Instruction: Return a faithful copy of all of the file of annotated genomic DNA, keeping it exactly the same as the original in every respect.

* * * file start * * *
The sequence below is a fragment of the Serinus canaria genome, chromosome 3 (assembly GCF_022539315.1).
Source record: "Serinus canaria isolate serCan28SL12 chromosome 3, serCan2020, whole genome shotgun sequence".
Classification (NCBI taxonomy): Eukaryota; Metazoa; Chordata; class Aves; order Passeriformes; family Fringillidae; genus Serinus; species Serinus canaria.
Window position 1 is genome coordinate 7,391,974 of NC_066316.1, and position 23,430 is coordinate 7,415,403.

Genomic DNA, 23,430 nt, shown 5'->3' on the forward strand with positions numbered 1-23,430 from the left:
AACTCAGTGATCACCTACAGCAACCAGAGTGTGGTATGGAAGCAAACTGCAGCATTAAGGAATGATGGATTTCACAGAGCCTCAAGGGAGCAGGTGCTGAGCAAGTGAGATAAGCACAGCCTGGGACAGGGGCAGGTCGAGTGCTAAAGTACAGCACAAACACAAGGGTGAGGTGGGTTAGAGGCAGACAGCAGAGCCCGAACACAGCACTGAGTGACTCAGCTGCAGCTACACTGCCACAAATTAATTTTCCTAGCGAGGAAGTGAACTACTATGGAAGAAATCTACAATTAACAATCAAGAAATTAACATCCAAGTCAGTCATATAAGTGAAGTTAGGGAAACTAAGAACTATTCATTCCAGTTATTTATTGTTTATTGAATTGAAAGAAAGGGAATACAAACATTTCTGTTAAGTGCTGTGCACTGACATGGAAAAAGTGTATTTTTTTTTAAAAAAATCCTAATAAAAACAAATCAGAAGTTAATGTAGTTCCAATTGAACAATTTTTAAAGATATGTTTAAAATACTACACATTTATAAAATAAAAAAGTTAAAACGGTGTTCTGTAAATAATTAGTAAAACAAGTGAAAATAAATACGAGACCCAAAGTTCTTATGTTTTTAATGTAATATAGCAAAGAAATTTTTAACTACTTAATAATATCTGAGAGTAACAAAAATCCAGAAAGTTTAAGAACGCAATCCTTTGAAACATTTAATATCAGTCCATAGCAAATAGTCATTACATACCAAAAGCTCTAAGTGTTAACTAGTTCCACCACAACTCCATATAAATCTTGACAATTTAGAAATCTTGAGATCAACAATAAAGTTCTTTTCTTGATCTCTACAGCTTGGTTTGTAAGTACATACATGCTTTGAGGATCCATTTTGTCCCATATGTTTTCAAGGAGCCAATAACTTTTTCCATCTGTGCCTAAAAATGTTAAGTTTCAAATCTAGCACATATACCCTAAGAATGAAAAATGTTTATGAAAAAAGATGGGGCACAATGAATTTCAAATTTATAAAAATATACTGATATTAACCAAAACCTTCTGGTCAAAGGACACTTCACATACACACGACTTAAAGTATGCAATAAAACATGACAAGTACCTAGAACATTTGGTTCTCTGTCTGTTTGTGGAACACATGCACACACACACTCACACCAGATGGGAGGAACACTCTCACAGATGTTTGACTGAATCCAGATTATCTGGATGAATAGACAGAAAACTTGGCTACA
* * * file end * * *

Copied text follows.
The sequence below is a fragment of the Serinus canaria genome, chromosome 3 (assembly GCF_022539315.1).
Source record: "Serinus canaria isolate serCan28SL12 chromosome 3, serCan2020, whole genome shotgun sequence".
Classification (NCBI taxonomy): Eukaryota; Metazoa; Chordata; class Aves; order Passeriformes; family Fringillidae; genus Serinus; species Serinus canaria.
Window position 1 is genome coordinate 7,391,974 of NC_066316.1, and position 23,430 is coordinate 7,415,403.

Genomic DNA, 23,430 nt, shown 5'->3' on the forward strand with positions numbered 1-23,430 from the left:
AACTCAGTGATCACCTACAGCAACCAGAGTGTGGTATGGAAGCAAACTGCAGCATTAAGGAATGATGGATTTCACAGAGCCTCAAGGGAGCAGGTGCTGAGCAAGTGAGATAAGCACAGCCTGGGACAGGGGCAGGTCGAGTGCTAAAGTACAGCACAAACACAAGGGTGAGGTGGGTTAGAGGCAGACAGCAGAGCCCGAACACAGCACTGAGTGACTCAGCTGCAGCTACACTGCCACAAATTAATTTTCCTAGCGAGGAAGTGAACTACTATGGAAGAAATCTACAATTAACAATCAAGAAATTAACATCCAAGTCAGTCATATAAGTGAAGTTAGGGAAACTAAGAACTATTCATTCCAGTTATTTATTGTTTATTGAATTGAAAGAAAGGGAATACAAACATTTCTGTTAAGTGCTGTGCACTGACATGGAAAAAGTGTATTTTTTTTTAAAAAAATCCTAATAAAAACAAATCAGAAGTTAATGTAGTTCCAATTGAACAATTTTTAAAGATATGTTTAAAATACTACACATTTATAAAATAAAAAAGTTAAAACGGTGTTCTGTAAATAATTAGTAAAACAAGTGAAAATAAATACGAGACCCAAAGTTCTTATGTTTTTAATGTAATATAGCAAAGAAATTTTTAACTACTTAATAATATCTGAGAGTAACAAAAATCCAGAAAGTTTAAGAACGCAATCCTTTGAAACATTTAATATCAGTCCATAGCAAATAGTCATTACATACCAAAAGCTCTAAGTGTTAACTAGTTCCACCACAACTCCATATAAATCTTGACAATTTAGAAATCTTGAGATCAACAATAAAGTTCTTTTCTTGATCTCTACAGCTTGGTTTGTAAGTACATACATGCTTTGAGGATCCATTTTGTCCCATATGTTTTCAAGGAGCCAATAACTTTTTCCATCTGTGCCTAAAAATGTTAAGTTTCAAATCTAGCACATATACCCTAAGAATGAAAAATGTTTATGAAAAAAGATGGGGCACAATGAATTTCAAATTTATAAAAATATACTGATATTAACCAAAACCTTCTGGTCAAAGGACACTTCACATACACACGACTTAAAGTATGCAATAAAACATGACAAGTACCTAGAACATTTGGTTCTCTGTCTGTTTGTGGAACACATGCACACACACACTCACACCAGATGGGAGGAACACTCTCACAGATGTTTGACTGAATCCAGATTATCTGGATGAATAGACAGAAAACTTGGCTACA